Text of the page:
I used the Disk Management Tool in Windows 8 and right clicked on the data volume and clicked on Shrink Volume... –  octi Jan 31 '13 at 6:31
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1 Answer

I did some Googling, and here's what I found:

Ext2Fsd


Ext2Fsd is a Windows file system driver for the Ext2, Ext3, and Ext4 file systems. It allows Windows to read Linux file systems natively, providing access to the file system via a drive letter that any program can access.

You can have Ext2Fsd launch at every boot or only open it when you need it. While you can theoretically enable support for writing to Linux partitions, I haven’t tested this. I’d be worried about this option, myself – a lot can go wrong. Read-only support is fine, though, and doesn’t have a risk of messing anything up.

The Ext2 Volume Manager application allows you to define mount points for your Linux partitions and change Ext2Fsd’s settings.

If you didn’t set Ext2Fsd to autostart at boot, you’ll have to go into Tools –> Service Management and start the Ext2Fsd service before you can access your Linux files. By default, the driver automatically mounts and assigns drive letters to your Linux partitions, so you don’t have to do anything extra.

You’ll find your Linux partitions mounted at their own drive letters in Windows Explorer. You can access the files on them from any application, without the hassle of copying files to your Windows partition before accessing them.

This partition’s file system as actually EXT4, but Ext2Fsd can read it fine, anyway. If you’re looking for your personal files, you’ll find them in your /home/NAME directory.

DiskInternals Linux Reader

Linux Reader is a freeware application from DiskInternals, developers of data recovery software. In addition to the Ext file systems, Linux Reader also supports ReiserFS and Apple’s HFS and HFS+ file systems. It’s read-only, so it can’t damage your Linux file system.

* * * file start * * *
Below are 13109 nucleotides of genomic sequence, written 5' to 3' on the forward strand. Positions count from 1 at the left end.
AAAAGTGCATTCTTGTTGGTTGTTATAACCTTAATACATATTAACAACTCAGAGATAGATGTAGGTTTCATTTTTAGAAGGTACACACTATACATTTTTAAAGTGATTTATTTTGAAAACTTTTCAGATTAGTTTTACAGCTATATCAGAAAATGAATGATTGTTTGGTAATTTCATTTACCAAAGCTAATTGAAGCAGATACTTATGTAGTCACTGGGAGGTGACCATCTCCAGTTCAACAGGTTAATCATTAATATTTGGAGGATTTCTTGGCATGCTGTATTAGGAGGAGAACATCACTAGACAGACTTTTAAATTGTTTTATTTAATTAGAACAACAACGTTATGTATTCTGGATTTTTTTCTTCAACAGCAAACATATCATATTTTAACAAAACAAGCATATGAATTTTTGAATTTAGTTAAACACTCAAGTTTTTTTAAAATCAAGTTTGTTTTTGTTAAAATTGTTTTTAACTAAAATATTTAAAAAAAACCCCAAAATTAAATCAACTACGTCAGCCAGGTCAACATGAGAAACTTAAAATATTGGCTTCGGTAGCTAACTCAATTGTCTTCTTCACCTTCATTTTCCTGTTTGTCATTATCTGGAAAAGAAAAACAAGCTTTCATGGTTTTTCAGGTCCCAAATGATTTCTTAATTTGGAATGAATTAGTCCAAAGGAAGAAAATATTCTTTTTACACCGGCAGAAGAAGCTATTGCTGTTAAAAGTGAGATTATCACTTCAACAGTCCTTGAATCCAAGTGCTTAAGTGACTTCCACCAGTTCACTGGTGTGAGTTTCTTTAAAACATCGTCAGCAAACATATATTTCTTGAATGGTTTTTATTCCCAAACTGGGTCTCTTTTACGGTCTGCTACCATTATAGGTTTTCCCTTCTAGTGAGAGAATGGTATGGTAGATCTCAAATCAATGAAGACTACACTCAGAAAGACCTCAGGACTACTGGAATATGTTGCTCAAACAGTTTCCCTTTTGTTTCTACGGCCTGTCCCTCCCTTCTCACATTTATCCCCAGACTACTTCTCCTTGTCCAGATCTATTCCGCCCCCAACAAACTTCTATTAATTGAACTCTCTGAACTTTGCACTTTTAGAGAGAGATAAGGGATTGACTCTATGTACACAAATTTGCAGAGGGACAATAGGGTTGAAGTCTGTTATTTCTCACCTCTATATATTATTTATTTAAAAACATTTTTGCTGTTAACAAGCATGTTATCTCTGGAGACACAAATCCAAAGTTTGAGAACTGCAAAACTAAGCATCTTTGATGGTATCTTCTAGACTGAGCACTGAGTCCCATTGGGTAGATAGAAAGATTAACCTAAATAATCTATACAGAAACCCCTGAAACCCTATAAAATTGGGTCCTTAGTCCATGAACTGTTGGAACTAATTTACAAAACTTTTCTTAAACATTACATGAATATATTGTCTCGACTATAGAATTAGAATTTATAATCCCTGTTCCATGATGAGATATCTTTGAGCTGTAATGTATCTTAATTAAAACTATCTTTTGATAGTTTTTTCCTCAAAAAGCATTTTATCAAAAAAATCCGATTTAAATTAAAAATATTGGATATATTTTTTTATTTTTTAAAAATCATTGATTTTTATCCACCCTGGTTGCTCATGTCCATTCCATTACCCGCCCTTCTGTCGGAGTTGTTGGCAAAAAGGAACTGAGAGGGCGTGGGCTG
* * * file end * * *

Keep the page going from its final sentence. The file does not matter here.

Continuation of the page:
Linux Reader doesn’t provide access via a drive letter – it’s a separate application you launch to browse your Linux partitions.

Linux Reader shows previews of your files, making it easy to find the right one.

If you want to work with a file in Windows, you’ll have to save the file from your Linux partition to your Windows file system with the Save option. You can also save entire directories of files.

Ext2explore

Ext2explore is an open-source application that works similarly to DiskInternals Linux Reader — but only for Ext4, Ext3, and Ext2 partitions. It also lacks file previews, but it has one advantage: it doesn’t have to be installed; you can just download the .exe and run it.

The Ext2explore.exe program must be run as administrator or you’ll get an error – you can do this from the right-click menu.

To save some time in the future, go into the file’s properties window and enable the “Run this program as an administrator” option on the Compatibility tab.

As with Linux Reader, you’ll have to save a file or directory to your Windows system before you can open it in other programs.


All credit for unearthing these programs goes to How-To Geek.

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this is not about reading the ext4 file system but reading the NTFS file system that was on the 1 TB hardrive before creating the linux partition. Windows saw it fine but after putting ubuntu on Windows can't see it anymore –  octi Jan 31 '13 at 7:05
    
@octi Aww crud. I misread the question. All that effort for nothing. Now I feel like a moron... :( –  JamesTheAwesomeDude Jan 31 '13 at 7:06
    
@JamesTheAwesomeDude Does your procedure work for Windows 8? Because if this does, I would create a new question where it will fit better and other user can find it. –  Lucio Apr 17 '13 at 23:58